This record defined the dancefloor in 1989. The creation of Chicago house producer Marvin (Lil) Louis Burns, ‘French Kiss’ was raw, unrelenting and a little bit rude. The zeitgeist.
Released on Warp Records a year before LFO’s self-titled banger, ‘Testone’ might not have been quite the touchpaper that its successor was, but it certainly had the heritage. Sweet Exorcist was a collaboration between Cabaret Voltaire’s Richard H. Kirk and Richard Barratt (aka DJ Parrot)… ah, the sound of early techno: Atari bleeps, snappy hi-hats and deep base. And what’s more, Jarvis Cocker directed the video.
Pixies released their underground rock blueprint Doolittle in 1989. Buried in its eclectic B-side was ‘Hey’. It has everything you would want from a Pixies track: Black Francis’s arresting start; the longing lyrics; the groovy bass guitar; and that siren solo from Joey Santiago. “We’re chaaaiiiined.”
‘This Woman’s Work’ originally featured on the soundtrack of the John Hughes movie She’s Having a Baby. A year later, the song was then released as the second single and penultimate track from Bush’s long-awaited album The Sensual World. The song ended the decade just how this woman’s work had started it. Beautiful music. And that was the 1980s. Have a great weekend.
Recorded “in a cupboard” at their home in Sevenoaks, ‘Chime’ put Phil and Paul Hartnoll front and centre of the burgeoning UK house music scene. Typical of the time, the sound was dominated by the simplicity of the Roland TB-303 synthesiser. It was originally pressed on Jazzy M’s Oh-Zone records and later picked up as a full release on Pete Tong’s FFRR record label.
There is only one way I can end this recollection of the 1980s. In 1989, The Stone Roses released their eponymous debut album, perhaps one of the great albums. The record opened with unmistakable soundscape of Mani and John Squire’s guitars. ‘I Wanna Be Adored’ would become a song/lyric that would define Ian Brown, a band and a generation. Have a great weekend.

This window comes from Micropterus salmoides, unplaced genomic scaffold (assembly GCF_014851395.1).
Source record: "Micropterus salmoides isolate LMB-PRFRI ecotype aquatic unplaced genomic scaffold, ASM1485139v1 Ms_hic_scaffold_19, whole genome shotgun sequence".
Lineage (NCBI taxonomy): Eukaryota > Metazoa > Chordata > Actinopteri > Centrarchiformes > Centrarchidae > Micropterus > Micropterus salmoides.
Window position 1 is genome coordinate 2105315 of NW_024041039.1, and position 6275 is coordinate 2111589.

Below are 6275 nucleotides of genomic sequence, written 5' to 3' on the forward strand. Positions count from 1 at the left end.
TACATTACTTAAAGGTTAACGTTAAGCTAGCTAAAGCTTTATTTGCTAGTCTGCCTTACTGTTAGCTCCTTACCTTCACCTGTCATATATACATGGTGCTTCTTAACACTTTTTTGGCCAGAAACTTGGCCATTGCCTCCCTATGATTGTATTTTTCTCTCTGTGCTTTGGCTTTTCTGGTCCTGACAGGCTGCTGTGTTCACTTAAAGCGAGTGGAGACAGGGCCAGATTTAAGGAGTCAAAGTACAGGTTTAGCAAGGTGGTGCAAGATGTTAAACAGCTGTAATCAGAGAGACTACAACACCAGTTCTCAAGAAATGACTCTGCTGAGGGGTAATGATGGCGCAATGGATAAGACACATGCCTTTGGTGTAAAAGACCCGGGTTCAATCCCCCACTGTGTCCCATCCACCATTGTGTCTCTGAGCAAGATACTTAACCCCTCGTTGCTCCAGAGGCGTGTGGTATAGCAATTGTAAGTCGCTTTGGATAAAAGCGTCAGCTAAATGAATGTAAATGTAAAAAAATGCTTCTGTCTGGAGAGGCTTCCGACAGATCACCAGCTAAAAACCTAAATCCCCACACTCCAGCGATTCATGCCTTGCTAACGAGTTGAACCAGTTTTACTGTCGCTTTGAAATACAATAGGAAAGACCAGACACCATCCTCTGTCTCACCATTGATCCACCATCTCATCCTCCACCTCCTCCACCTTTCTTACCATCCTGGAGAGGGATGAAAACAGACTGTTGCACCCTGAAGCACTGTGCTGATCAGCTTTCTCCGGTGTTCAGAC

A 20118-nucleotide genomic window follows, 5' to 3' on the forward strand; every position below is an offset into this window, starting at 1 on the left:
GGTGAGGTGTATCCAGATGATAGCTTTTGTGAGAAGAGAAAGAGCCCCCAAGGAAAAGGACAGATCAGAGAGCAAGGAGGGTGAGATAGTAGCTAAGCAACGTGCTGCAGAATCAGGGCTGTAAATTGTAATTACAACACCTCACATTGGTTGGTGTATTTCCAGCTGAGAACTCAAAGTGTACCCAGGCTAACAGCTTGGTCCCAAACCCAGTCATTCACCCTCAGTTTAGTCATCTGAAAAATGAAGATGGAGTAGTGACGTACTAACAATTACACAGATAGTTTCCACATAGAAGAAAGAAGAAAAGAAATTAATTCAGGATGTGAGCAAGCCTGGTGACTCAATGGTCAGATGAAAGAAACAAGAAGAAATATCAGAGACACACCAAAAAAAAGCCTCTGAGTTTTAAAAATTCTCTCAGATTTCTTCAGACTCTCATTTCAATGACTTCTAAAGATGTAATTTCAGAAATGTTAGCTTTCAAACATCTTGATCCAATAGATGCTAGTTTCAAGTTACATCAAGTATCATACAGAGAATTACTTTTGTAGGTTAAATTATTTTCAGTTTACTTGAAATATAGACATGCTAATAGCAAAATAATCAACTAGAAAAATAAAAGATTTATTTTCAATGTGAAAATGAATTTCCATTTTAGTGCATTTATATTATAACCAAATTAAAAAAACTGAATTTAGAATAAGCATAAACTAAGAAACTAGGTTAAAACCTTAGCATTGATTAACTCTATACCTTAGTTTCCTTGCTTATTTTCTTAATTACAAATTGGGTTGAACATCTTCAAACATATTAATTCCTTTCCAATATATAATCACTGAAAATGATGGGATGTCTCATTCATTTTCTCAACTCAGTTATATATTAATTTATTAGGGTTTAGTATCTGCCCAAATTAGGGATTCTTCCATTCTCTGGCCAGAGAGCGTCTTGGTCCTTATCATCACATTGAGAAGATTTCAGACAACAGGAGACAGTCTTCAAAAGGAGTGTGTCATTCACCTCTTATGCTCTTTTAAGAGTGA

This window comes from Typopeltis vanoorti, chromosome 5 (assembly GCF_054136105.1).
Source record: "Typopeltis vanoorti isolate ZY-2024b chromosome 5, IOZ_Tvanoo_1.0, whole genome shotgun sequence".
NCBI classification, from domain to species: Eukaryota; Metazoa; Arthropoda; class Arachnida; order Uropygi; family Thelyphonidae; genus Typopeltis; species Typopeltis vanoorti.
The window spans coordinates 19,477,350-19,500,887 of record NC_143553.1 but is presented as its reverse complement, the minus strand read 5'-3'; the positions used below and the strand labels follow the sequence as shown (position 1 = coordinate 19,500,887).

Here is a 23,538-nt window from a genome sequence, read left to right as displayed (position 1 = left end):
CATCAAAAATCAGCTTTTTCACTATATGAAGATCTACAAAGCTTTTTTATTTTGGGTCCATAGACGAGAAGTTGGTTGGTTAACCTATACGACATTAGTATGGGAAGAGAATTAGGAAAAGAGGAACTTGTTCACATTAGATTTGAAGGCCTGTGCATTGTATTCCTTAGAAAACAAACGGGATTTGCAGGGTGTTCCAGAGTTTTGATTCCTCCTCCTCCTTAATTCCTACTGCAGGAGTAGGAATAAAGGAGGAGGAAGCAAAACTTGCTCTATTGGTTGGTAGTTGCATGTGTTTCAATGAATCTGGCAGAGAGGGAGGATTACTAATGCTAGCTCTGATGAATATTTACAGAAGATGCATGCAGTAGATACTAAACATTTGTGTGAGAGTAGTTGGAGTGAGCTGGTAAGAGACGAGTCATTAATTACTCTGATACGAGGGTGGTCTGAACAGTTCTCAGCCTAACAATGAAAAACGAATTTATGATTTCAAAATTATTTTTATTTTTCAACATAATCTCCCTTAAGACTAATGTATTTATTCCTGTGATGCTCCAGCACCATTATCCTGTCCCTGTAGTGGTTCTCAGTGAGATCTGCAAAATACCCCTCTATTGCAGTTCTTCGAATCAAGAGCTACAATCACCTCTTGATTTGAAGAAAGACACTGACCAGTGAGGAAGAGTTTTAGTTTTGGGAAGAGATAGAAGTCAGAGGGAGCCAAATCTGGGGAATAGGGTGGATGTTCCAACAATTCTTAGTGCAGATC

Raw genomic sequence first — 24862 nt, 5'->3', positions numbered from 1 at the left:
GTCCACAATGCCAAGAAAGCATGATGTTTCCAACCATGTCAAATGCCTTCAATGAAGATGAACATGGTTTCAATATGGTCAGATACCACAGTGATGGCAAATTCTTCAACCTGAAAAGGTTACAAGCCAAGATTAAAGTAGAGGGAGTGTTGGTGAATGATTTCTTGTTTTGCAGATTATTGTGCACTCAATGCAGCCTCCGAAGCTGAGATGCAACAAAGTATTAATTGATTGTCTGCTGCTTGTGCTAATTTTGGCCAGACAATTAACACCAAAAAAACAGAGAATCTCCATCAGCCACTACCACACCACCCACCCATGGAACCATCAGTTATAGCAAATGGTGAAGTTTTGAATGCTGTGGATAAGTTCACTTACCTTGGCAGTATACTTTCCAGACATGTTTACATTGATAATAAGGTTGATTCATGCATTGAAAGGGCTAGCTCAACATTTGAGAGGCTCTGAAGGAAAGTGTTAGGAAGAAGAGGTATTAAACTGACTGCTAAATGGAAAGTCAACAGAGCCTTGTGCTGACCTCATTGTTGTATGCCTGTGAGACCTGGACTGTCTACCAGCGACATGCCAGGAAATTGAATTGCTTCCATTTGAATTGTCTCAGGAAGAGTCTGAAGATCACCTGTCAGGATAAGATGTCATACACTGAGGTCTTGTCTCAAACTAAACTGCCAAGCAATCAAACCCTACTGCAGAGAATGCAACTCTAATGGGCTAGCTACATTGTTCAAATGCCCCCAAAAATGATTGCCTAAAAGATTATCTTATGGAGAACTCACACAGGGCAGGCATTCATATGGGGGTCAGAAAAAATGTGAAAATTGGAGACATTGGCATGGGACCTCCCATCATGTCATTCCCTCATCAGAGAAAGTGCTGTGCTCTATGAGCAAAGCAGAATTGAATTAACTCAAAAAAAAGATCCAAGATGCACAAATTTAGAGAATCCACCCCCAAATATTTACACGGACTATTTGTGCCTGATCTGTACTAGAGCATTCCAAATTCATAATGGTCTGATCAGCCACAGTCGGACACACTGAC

Arguably, ‘Here Comes Your Man’ was the Pixies breakthrough single, despite a canon or work that already included the classic albums Come On Pilgrim and Surfer Rosa. Black Francis had written and played the song by 1987, but was reticent to release until the 1989 long player Doolittle. No doubt about its quality, and more a question of confidence rather than subject matter. The song’s about hobos travelling on the train (“boxcar”), while an earthquake hits.
‘Doowutchyalike’ is the fantastic sound of a non-stop party – a party at which George Clinton is the main man. While the West Coast was being saturated by Parliament-Funkadelic infused gangsta-funk, these gents from San Francisco Bay Area remained true to Clinton’s original sensibility – sex and humour. This boastful song features on the aptly named 1989 album Sex Packets, which is full of such debauchery. Digital Underground didn’t take themselves seriously, but they were no novelty act. For starters, Humpty Hump, his false nose and his merry men were the first to bring Tupac Shakur into the studio.
Apologies to those that already received this post earlier in the week. I am blaming recent blog glitches on festive hiccups, but this song was always going to be a hard one to hold back. ‘Debaser’ is a straight-up post-punk classic by the Pixies. It is the first song on their 1989 album Doolittle. Frontman Black Francis may take the plaudits for the vocal onslaught, but David Lovering’s drumming actually swings. For those with a little time and humour, it is worth checking out the acapella version on SoundCloud by IsolatedVocals.
Despite the stateside voguing in the video, Ultra Naté’s ‘It’s Over Now’ and its remixes were much loved by UK house heads. It filled dance floors when it was originally released as a single in 1989 and would feature on the diva’s debut album Blue Notes in the Basement two years later. Have a great weekend.
Before his untimely death in 1987, Jorge Dalto had established himself a career that looked like a jazz funk roll call. He was the musical director for George Benson between 1976-79, having also performed with Tito Puente, Grover Washington, Spyro Gyra and Airto Moreira. However, it’s the Argentinian pianist’s work with Brazilian jazz drummer Airto that I single out for this blog. The dance-floor classic ‘Samba de Flora’ features Airto’s percussion intro followed by the arrival of a signature, discordant piano solo. It was one of Dalto’s final recording sessions. Priceless.
Kevin Saunderson may have created the sample first on Inner City’s classic ‘Good Life’, but the piano stab would get a full outing on the Blow Out Dub of ‘I Like It’ a year later. Originally pinched off Nitro Deluxe’s ‘Let’s Get Brutal’, Landlord’s DJ friendly mix of the riff would spawn hundreds of warehouse anthems. The underground world of house music accepted plagiarism in search of gold. Them were times of a pirate’s code. Have a great weekend.